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Open Drum Circle of Rochester, NY Pages

Meet other local hand drummers, percussionists, and other kinds of musicians interested in playing in drum circles. Experience and ownership of equipment aren't required, as we encourage sharing and mutual respect. Sessions might occasionally include instruction and technique before open circles start.

Please also see the Table of Contents for a (growing) collection of links.


Q. How often will we meet?
A. Perhaps once or twice a month to start, assuming we find a location. Likely Saturdays, late afternoon or early evenings, though we might try Fridays or Sundays. Time depends on availability of locations.

Q. Does this cost anything?
A. Currently I (Dave) cover the cost of the meetup site. Currently we ask that members pay $10 for the entire year. But, they can kick in whatever they have, even just a dollar or two. I'm using the dues for paying for the site and equipment purchase and maintenance.

Q. Do I need experience?
A. No. If you can clap, you can drum. If you're willing to learn and experiment with various techniques and drums, you might discover you can do quite a bit.

Q. What if I don't own anything?
A. "Organizer Dave" probably has enough extra percussion to "arm" an entire group, but he can't promise specific instruments in sufficient quantities unless he charges serious $. At most drum circles, people bring plenty to share.

Q. Should I go buy anything?
A. Better you should wait to see what people play. Some stuff is very expensive. You may discover an interest in a certain brand or type of drum. Eventually, if you continue to gain interest, buying a drum (or supplementing a collection) can be fun.

Q. How structured is the circle?
A. Our circles might start off with some instruction to help newcomers, but ideally we will be able to communicate by listening to each other, trading musical ideas, and helping form communal rhythms. The forums will likely have lively discussion at some point given the diversity of styles and interests :-)

Q. What kind of drumming can/will we do?
A. We'll try to focus on hand drumming (eg, djembe) and assorted percussion (eg, blocks and bells). Bringing a 20-piece drumset isn't a good idea. Actually, ideas and rhythms will emerge after we play for awhile.

Q. Can we dance? Can we invite dancers?
A. Assuming we have the space, yes.

Q. Is this a religious group? Will we be praying to anyone/anything?
A. No. Sometimes drum circles involve prayer or worship, but not this one. However, there are meditative techniques that might pop up now and then.

Q. Can we bring melodic instruments?
A. Yes, but bear in mind that we're talking about DRUMS here, and maybe quite a lot of them. Flutes, pipes, and other wind instruments stand a chance at being heard. Actually, I usually bring a glockenspiel, and sometimes we have even electric guitars!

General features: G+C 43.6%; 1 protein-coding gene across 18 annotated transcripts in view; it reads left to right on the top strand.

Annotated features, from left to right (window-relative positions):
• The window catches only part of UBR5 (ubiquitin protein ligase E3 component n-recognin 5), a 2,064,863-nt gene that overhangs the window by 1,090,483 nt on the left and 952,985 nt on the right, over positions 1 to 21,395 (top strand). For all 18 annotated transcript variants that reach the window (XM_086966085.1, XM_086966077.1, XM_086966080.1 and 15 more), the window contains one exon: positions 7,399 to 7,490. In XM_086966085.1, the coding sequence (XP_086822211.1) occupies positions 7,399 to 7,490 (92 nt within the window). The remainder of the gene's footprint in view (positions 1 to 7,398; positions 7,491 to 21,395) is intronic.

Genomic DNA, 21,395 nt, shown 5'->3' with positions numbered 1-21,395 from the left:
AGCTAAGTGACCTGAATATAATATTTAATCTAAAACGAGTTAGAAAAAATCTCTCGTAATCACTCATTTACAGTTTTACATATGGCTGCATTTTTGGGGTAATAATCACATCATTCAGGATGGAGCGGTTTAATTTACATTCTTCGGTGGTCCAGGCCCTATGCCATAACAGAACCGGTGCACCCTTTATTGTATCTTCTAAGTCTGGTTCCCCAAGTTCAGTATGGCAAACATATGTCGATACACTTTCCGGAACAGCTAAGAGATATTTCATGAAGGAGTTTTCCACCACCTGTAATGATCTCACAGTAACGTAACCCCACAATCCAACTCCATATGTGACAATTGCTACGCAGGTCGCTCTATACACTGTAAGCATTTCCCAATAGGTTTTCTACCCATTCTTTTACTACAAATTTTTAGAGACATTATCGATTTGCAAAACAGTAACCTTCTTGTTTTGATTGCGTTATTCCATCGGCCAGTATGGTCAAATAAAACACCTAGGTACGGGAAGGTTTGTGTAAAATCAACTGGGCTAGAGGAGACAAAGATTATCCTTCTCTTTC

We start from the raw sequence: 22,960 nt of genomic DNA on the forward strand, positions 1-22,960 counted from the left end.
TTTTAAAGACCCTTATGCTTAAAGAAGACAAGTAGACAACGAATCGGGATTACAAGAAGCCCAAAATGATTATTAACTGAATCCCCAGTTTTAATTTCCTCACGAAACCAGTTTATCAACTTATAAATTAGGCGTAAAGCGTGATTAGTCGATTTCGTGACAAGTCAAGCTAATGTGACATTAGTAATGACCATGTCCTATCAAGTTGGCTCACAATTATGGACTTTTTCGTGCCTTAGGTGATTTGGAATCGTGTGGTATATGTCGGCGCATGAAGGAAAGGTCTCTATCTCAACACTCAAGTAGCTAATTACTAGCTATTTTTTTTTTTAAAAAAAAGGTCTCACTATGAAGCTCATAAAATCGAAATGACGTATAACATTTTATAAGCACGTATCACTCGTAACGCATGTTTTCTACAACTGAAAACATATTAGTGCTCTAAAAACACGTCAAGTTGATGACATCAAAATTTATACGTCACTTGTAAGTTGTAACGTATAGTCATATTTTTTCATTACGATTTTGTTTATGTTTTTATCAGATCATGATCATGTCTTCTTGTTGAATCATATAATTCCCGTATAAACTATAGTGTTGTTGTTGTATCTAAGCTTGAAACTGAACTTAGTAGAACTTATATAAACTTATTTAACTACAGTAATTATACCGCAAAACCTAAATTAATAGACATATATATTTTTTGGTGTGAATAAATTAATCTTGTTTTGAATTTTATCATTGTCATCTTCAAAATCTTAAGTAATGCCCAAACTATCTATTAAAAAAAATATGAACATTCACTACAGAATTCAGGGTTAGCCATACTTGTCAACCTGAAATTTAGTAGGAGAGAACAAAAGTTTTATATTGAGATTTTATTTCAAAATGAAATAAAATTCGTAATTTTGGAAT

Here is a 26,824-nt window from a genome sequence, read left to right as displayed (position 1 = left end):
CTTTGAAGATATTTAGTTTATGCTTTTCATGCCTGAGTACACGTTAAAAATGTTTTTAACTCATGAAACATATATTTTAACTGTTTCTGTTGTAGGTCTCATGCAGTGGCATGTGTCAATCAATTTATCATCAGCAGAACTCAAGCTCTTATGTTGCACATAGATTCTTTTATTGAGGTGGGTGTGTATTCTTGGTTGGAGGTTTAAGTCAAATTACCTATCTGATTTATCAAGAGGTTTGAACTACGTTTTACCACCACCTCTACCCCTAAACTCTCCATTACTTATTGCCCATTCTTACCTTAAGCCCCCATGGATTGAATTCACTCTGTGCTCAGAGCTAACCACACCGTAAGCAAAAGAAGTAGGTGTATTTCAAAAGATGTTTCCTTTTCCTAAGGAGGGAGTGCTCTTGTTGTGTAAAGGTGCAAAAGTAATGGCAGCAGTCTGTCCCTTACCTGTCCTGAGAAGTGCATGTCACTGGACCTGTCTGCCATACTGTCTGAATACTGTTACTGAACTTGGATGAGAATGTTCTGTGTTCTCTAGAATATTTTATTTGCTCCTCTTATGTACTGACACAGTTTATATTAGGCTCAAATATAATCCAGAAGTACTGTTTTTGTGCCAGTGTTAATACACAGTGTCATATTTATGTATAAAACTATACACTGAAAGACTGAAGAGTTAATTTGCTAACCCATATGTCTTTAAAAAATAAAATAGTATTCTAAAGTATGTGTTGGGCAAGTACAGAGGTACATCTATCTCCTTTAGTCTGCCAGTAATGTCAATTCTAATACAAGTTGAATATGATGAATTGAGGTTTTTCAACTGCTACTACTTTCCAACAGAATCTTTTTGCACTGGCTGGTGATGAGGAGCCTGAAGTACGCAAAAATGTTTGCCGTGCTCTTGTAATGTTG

Q. How about singing?
A. Chanting and voices tend to contribute very nicely, especially when words aren't involved :-) Actually, there's such a thing as a "voice/harmonic circle," which is quite amazing when people find communal harmonies.

Q. Can my kids come along?
A. I recommend leaving young children behind when we play at someone's house.

Q. Any tips for beginners?
A. YouTube is awash with "how-to" videos (e.g., "Djembe 101"). Often I recommend tapping along with music that you like, especially songs that tend to be "dancy," as they mirror many basic rhythms. Another important tip: practice leading with your opposite hand so that BOTH hands become stronger and more agile.

Q. Are there "rules"?
A. Kind of...more like principles and etiquette. Here are some principles I've offered as advice:

  • Space is more important than sound (i.e., musicians talk of "rests" and "notes"). Having folks play very simple beats helps bring everyone together (and you can rest your hands).
  • A drumcircle is like a democracy. We elect leaders, but they step down to allow new leaders (i.e., take turns). See the next point--knowing when to lead and knowing when to follow all involve listening and sharing.
  • Drumcircles are like conversations. If we all talk simultaneously, we can't hear each other. But if we listen and exchange ideas, we have a conversation. So, listen...focus on what others do and allow yourself to contribute...if everyone listens, then we all play together.

Table of Contents

Page title Most recent update Last edited by
Links January 24, 2010 7:59 PM Dave
Videos of us November 7, 2009 9:18 PM Dave
About Open Drum Circle of Rochester, NY September 9, 2013 2:10 PM Dave

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